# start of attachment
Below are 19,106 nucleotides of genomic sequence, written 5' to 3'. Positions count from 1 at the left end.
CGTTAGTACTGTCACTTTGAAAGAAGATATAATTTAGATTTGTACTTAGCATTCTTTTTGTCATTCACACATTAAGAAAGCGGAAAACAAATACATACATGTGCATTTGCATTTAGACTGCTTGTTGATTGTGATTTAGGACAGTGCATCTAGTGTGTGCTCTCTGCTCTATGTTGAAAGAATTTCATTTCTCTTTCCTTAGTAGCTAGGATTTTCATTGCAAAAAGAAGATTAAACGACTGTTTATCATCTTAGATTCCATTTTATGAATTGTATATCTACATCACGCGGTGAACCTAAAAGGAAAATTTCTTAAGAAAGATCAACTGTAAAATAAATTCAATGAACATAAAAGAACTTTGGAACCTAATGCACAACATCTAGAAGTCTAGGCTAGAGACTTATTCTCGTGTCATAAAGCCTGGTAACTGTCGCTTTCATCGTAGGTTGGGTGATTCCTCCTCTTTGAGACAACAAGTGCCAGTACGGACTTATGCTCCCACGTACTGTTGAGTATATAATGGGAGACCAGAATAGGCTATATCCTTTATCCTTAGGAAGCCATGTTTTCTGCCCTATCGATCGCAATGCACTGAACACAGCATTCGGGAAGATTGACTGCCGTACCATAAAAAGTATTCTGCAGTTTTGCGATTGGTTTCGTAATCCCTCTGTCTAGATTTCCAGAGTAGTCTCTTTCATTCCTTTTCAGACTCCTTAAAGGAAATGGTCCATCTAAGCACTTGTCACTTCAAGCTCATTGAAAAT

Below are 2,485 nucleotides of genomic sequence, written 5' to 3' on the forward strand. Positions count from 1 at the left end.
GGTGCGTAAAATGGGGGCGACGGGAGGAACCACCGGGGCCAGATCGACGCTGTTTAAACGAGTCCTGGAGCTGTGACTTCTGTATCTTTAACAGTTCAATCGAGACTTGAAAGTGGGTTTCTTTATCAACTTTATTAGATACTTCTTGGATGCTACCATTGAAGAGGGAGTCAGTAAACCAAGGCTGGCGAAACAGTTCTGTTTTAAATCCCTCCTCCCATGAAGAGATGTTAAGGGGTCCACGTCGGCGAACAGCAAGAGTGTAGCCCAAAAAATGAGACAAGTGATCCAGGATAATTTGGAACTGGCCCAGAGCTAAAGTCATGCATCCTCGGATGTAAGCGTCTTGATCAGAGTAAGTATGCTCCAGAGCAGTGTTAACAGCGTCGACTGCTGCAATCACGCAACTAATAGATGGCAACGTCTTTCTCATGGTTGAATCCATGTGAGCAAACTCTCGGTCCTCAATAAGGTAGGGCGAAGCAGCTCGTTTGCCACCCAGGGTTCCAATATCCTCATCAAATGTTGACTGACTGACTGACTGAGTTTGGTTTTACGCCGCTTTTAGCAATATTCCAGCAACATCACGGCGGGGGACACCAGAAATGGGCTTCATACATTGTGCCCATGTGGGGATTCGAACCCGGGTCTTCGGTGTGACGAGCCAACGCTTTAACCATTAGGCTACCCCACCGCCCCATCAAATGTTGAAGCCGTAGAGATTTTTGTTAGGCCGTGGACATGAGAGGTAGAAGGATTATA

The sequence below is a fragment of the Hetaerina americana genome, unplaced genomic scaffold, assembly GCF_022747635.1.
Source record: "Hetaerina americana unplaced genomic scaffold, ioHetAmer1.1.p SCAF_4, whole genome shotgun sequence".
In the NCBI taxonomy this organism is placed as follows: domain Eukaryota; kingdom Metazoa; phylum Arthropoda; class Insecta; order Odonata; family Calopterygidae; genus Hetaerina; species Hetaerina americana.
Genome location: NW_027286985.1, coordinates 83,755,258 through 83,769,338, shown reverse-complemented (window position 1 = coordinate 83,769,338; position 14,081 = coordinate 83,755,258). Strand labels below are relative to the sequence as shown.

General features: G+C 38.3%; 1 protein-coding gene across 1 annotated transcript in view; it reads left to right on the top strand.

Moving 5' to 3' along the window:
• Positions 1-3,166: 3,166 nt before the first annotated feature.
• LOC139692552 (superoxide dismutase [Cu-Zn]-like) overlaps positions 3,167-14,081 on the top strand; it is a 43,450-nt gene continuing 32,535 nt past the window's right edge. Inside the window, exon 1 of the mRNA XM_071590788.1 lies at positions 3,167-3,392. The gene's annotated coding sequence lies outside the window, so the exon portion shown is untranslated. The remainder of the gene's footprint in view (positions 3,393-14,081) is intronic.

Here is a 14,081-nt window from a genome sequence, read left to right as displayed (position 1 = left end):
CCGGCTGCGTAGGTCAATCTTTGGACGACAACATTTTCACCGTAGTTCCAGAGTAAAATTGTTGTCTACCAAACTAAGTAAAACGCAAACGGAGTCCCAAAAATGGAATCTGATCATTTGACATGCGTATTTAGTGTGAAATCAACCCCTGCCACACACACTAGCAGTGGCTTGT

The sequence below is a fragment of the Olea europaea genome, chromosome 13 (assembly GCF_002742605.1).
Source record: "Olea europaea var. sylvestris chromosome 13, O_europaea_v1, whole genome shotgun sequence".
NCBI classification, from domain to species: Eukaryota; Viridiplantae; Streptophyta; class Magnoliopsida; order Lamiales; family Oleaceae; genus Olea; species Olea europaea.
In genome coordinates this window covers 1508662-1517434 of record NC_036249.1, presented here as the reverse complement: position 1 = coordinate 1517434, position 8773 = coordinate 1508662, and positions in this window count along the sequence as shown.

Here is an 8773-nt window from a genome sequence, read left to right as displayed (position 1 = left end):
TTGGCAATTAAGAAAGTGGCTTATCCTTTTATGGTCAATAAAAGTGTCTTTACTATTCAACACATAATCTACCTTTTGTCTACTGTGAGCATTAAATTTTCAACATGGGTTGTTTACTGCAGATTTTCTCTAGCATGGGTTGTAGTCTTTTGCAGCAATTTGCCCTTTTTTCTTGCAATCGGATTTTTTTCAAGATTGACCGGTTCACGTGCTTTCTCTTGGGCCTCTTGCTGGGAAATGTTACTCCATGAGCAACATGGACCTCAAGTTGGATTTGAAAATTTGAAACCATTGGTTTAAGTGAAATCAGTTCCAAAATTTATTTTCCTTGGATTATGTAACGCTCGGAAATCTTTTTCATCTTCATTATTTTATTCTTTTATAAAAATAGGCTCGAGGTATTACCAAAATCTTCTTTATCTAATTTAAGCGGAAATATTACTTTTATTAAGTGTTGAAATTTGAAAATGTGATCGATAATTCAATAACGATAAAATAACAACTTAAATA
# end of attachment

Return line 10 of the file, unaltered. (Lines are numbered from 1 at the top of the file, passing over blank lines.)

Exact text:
Moving 5' to 3' along the window: